Earlier this week Dr. Yoni Freedhoff wrote about why he considers craisins to be better classified as candy than as fruit. I retweeted his post and posed the question on twitter: Should craisins be considered candy or fruit?
As you can see from the results, people were overwhelming in favour of treating craisins as candy rather than as fruit. However, the results don’t tell the full story.
There was a surprising amount of vitriol expressed by some of my fellow dietitians. Apparently this topic touched on a nerve. Personally, I don’t feel all that strongly about the subject but I do take exception when people suggest that I’m causing eating disorders by daring to suggest that we should treat craisins (and perhaps other dried fruit) as we would candy, and not as we would fruit. I don’t see the need to attack each other’s professional ability over such a minor disagreement. Just because I disagree with dietitians who believe that craisins should be treated as fruit doesn’t mean that I think they’re incompetent. We don’t have to agree on everything and in the big scheme of nutrition this is pretty minor.
Anyway… A loaf of other strawmen brought to the party. Apparently I also hate camping because I think craisins are like candy. Somehow I was also implying that craisins are causing obesity (yes, I don’t get it either). I was “demonizing” craisins. Really? Really? I had no idea that people were so passionate about dried up sugary cranberries.
Let’s look at the facts. While Yoni drew some comparisons between craisins and candy, I think we should also take a moment to compare craisins and cranberries.
|Dried Cranberries (60ml)||Fresh Cranberries (125ml)|
|95 kcal||23 kcal|
|25.32 g carbohydrate||6.12 g carbohydrate|
|1.8 g fibre||2.3 g fibre|
|19.98 g sugar||2.03 g sugar|
|3 mg calcium||4 mg calcium|
|0 mcg vitamin A||18 mcg vitamin A (beta carotene)|
|0 mcg folate||1 mcg folate|
|0 mcg vitamin B12||0 mcg vitamin B12|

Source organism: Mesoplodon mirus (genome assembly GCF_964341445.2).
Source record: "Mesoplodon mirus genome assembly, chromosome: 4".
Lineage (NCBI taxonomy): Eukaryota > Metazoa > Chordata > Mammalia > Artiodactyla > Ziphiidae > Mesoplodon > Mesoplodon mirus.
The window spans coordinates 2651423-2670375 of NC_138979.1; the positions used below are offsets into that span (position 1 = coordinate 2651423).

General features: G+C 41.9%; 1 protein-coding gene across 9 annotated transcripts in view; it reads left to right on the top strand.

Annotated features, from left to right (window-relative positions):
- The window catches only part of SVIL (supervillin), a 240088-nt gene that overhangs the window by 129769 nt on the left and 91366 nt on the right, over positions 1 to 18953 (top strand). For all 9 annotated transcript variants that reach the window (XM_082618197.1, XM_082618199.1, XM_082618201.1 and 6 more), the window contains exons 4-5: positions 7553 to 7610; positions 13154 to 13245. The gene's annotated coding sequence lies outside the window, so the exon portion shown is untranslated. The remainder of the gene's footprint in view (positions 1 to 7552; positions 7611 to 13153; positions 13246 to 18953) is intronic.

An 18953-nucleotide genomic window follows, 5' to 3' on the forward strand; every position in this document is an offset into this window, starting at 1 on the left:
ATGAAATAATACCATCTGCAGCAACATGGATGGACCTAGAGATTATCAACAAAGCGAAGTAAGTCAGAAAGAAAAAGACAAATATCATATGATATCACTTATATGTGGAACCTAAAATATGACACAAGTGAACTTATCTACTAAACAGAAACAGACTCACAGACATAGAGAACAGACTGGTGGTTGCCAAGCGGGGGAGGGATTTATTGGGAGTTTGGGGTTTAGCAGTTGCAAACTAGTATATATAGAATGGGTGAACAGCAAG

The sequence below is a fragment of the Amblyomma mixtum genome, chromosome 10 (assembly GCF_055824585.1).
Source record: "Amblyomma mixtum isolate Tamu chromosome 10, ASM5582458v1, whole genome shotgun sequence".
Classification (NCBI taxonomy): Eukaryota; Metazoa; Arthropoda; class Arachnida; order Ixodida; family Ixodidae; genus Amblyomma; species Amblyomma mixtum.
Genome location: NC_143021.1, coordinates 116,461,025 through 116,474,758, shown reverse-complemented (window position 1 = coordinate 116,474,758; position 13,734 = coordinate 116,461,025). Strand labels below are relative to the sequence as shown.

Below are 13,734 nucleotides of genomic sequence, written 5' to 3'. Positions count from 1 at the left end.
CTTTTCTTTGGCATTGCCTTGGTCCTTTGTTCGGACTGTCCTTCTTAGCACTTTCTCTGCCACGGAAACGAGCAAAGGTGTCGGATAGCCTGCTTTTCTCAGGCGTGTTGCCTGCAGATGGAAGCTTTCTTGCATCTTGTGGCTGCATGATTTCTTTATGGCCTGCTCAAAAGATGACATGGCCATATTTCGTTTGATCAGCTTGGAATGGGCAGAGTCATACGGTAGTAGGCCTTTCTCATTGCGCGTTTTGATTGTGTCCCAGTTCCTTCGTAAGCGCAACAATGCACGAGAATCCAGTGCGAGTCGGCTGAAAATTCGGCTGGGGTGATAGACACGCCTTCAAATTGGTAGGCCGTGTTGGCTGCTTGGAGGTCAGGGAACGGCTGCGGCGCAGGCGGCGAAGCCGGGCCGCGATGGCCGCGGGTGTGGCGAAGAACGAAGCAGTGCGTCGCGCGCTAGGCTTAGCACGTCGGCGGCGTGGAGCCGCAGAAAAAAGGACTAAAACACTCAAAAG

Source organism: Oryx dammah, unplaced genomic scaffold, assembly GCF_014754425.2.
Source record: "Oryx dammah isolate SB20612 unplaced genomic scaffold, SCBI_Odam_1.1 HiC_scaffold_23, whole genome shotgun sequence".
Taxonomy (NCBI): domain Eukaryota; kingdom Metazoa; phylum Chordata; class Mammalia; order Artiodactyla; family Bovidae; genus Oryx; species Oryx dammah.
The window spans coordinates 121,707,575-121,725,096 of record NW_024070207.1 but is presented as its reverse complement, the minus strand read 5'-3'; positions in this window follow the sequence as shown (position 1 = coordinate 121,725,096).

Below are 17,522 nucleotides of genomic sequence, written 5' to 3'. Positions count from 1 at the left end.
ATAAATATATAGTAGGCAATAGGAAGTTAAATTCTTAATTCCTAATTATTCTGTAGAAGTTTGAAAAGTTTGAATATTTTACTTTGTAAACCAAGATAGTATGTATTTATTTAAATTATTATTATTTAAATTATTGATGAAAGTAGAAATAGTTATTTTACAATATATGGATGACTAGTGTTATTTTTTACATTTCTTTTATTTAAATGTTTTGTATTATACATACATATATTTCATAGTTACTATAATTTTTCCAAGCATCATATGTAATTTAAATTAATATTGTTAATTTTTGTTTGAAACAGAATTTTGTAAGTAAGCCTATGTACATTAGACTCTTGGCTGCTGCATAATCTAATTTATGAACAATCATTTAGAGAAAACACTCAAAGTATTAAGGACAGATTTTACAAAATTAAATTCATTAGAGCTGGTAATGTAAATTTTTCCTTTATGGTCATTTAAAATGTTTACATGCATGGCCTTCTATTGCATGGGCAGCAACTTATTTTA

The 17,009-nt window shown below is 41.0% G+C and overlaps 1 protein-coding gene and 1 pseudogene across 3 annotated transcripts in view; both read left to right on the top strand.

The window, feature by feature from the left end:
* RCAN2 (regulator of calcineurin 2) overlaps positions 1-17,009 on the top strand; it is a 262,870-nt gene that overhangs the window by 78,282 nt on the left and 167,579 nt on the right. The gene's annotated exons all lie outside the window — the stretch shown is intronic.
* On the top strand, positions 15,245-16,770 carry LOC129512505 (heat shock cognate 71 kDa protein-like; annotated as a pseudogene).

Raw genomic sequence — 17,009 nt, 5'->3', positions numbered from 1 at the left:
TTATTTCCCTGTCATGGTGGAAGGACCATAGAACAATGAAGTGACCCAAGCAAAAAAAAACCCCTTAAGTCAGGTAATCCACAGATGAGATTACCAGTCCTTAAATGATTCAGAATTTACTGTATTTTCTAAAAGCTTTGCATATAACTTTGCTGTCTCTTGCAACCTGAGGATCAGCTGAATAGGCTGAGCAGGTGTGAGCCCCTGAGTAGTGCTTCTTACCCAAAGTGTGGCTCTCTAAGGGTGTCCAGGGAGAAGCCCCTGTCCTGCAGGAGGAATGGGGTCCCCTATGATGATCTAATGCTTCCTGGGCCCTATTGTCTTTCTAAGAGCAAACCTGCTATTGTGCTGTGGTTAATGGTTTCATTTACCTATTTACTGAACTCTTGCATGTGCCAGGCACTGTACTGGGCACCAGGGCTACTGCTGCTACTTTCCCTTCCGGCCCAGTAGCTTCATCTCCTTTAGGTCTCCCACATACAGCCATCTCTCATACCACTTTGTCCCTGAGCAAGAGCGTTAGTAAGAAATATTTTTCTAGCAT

|0.1 mg vitamin C||6.7 mg vitamin C|
|1.2 mcg vitamin K||2.6 mcg vitamin K|
|4.92 g moisture||50 g moisture|
As you can see, craisins do lose some nutrients when they’re dehydrated. They also gain a whole lotta sugar (both because the sugar is more concentrated and because a lot of sugar is added to make them tasty).
The sugar is certainly one of the reasons that I think we should treat craisins more like candy than like fruit. It’s like any sweet treat, apple pie, chocolate milk. Sure there are some redeeming qualities but just because it was once a berry, fruit, or white milk doesn’t mean that it’s equal to what that food was in it’s original state.
Why else should we consider craisins to be more akin to candy than to fruit? They’re lacking the water that’s present in whole fruit. This has three effects: 1. you’re not getting the water that you would eating whole cranberries that you do from dried, 2. the calories are far more concentrated so you only need a small portion to get the same calories that you would from eating fresh cranberries, 3. craisins are very sticky which makes them excellent contributors to the formation of dental caries.
After I had written this post, another RD (who wisely chooses to remain nameless, wanting to avoid getting caught in the fray) shared this with me:
Sorry, for the poor resolution. Hopefully it’s clear enough for you to see that these national guidelines recommend dried fruit be included as “sometimes” foods. Which, as you can see below, is exactly what I’ve been saying.
I’m not saying that craisins are bad. Heck, I sprinkled some in my pancake batter for Pancake Tuesday (much as I might chocolate chips). I don’t think that candy is “bad” either. I don’t believe in labelling foods as “good” or “bad”. All foods fit. We should simply consume some more regularly than others and I would put craisins firmly in the “sometimes” food category.